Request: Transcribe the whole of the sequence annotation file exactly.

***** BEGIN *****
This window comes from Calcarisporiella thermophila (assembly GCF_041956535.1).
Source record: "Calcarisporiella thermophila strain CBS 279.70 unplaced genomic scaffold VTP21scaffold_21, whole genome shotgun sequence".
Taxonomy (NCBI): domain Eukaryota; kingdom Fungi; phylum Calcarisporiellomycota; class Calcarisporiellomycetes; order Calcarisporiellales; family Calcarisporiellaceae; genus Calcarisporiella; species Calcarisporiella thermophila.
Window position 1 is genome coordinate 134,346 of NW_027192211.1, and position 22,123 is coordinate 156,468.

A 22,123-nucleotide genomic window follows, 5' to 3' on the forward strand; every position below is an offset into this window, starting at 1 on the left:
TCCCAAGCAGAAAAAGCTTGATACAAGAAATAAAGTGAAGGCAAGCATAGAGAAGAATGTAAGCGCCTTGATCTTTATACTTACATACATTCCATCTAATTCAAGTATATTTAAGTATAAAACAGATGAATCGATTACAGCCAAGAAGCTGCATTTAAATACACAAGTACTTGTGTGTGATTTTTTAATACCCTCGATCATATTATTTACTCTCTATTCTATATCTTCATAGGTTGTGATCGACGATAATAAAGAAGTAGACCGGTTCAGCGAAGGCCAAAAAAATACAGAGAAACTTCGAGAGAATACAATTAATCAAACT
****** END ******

This window comes from Calcarisporiella thermophila (assembly GCF_041956535.1).
Source record: "Calcarisporiella thermophila strain CBS 279.70 unplaced genomic scaffold VTP21scaffold_21, whole genome shotgun sequence".
Taxonomy (NCBI): domain Eukaryota; kingdom Fungi; phylum Calcarisporiellomycota; class Calcarisporiellomycetes; order Calcarisporiellales; family Calcarisporiellaceae; genus Calcarisporiella; species Calcarisporiella thermophila.
Window position 1 is genome coordinate 134,346 of NW_027192211.1, and position 22,123 is coordinate 156,468.

A 22,123-nucleotide genomic window follows, 5' to 3' on the forward strand; every position below is an offset into this window, starting at 1 on the left:
TCCCAAGCAGAAAAAGCTTGATACAAGAAATAAAGTGAAGGCAAGCATAGAGAAGAATGTAAGCGCCTTGATCTTTATACTTACATACATTCCATCTAATTCAAGTATATTTAAGTATAAAACAGATGAATCGATTACAGCCAAGAAGCTGCATTTAAATACACAAGTACTTGTGTGTGATTTTTTAATACCCTCGATCATATTATTTACTCTCTATTCTATATCTTCATAGGTTGTGATCGACGATAATAAAGAAGTAGACCGGTTCAGCGAAGGCCAAAAAAATACAGAGAAACTTCGAGAGAATACAATTAATCAAACT